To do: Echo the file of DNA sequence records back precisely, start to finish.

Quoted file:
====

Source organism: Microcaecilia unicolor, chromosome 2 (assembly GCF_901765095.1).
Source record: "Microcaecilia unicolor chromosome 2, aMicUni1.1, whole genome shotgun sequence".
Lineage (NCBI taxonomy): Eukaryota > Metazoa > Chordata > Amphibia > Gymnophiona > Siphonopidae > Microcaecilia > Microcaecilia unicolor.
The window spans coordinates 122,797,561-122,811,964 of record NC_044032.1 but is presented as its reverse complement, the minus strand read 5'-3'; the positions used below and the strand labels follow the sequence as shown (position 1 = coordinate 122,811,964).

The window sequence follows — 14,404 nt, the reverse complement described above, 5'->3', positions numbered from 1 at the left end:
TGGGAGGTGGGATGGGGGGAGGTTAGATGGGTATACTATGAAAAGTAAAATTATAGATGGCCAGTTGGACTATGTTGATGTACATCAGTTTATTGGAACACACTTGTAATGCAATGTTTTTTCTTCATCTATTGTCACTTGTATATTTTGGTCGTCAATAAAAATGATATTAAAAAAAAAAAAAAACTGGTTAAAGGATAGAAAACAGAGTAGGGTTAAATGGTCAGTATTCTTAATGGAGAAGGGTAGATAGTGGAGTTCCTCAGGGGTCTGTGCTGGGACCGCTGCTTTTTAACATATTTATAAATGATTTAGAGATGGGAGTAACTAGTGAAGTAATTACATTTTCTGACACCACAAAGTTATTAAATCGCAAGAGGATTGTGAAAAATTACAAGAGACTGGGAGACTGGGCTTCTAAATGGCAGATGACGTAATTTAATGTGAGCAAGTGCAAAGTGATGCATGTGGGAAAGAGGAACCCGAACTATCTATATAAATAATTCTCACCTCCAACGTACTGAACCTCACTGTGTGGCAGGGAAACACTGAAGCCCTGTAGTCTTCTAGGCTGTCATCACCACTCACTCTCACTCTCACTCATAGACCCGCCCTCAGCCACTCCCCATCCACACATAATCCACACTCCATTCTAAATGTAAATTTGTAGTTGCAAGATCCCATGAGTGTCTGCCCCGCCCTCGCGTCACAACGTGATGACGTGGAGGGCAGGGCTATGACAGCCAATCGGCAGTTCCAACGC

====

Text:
Source organism: Microcaecilia unicolor, chromosome 2 (assembly GCF_901765095.1).
Source record: "Microcaecilia unicolor chromosome 2, aMicUni1.1, whole genome shotgun sequence".
Lineage (NCBI taxonomy): Eukaryota > Metazoa > Chordata > Amphibia > Gymnophiona > Siphonopidae > Microcaecilia > Microcaecilia unicolor.
The window spans coordinates 122,797,561-122,811,964 of record NC_044032.1 but is presented as its reverse complement, the minus strand read 5'-3'; the positions used below and the strand labels follow the sequence as shown (position 1 = coordinate 122,811,964).

The window sequence follows — 14,404 nt, the reverse complement described above, 5'->3', positions numbered from 1 at the left end:
TGGGAGGTGGGATGGGGGGAGGTTAGATGGGTATACTATGAAAAGTAAAATTATAGATGGCCAGTTGGACTATGTTGATGTACATCAGTTTATTGGAACACACTTGTAATGCAATGTTTTTTCTTCATCTATTGTCACTTGTATATTTTGGTCGTCAATAAAAATGATATTAAAAAAAAAAAAAAACTGGTTAAAGGATAGAAAACAGAGTAGGGTTAAATGGTCAGTATTCTTAATGGAGAAGGGTAGATAGTGGAGTTCCTCAGGGGTCTGTGCTGGGACCGCTGCTTTTTAACATATTTATAAATGATTTAGAGATGGGAGTAACTAGTGAAGTAATTACATTTTCTGACACCACAAAGTTATTAAATCGCAAGAGGATTGTGAAAAATTACAAGAGACTGGGAGACTGGGCTTCTAAATGGCAGATGACGTAATTTAATGTGAGCAAGTGCAAAGTGATGCATGTGGGAAAGAGGAACCCGAACTATCTATATAAATAATTCTCACCTCCAACGTACTGAACCTCACTGTGTGGCAGGGAAACACTGAAGCCCTGTAGTCTTCTAGGCTGTCATCACCACTCACTCTCACTCTCACTCATAGACCCGCCCTCAGCCACTCCCCATCCACACATAATCCACACTCCATTCTAAATGTAAATTTGTAGTTGCAAGATCCCATGAGTGTCTGCCCCGCCCTCGCGTCACAACGTGATGACGTGGAGGGCAGGGCTATGACAGCCAATCGGCAGTTCCAACGC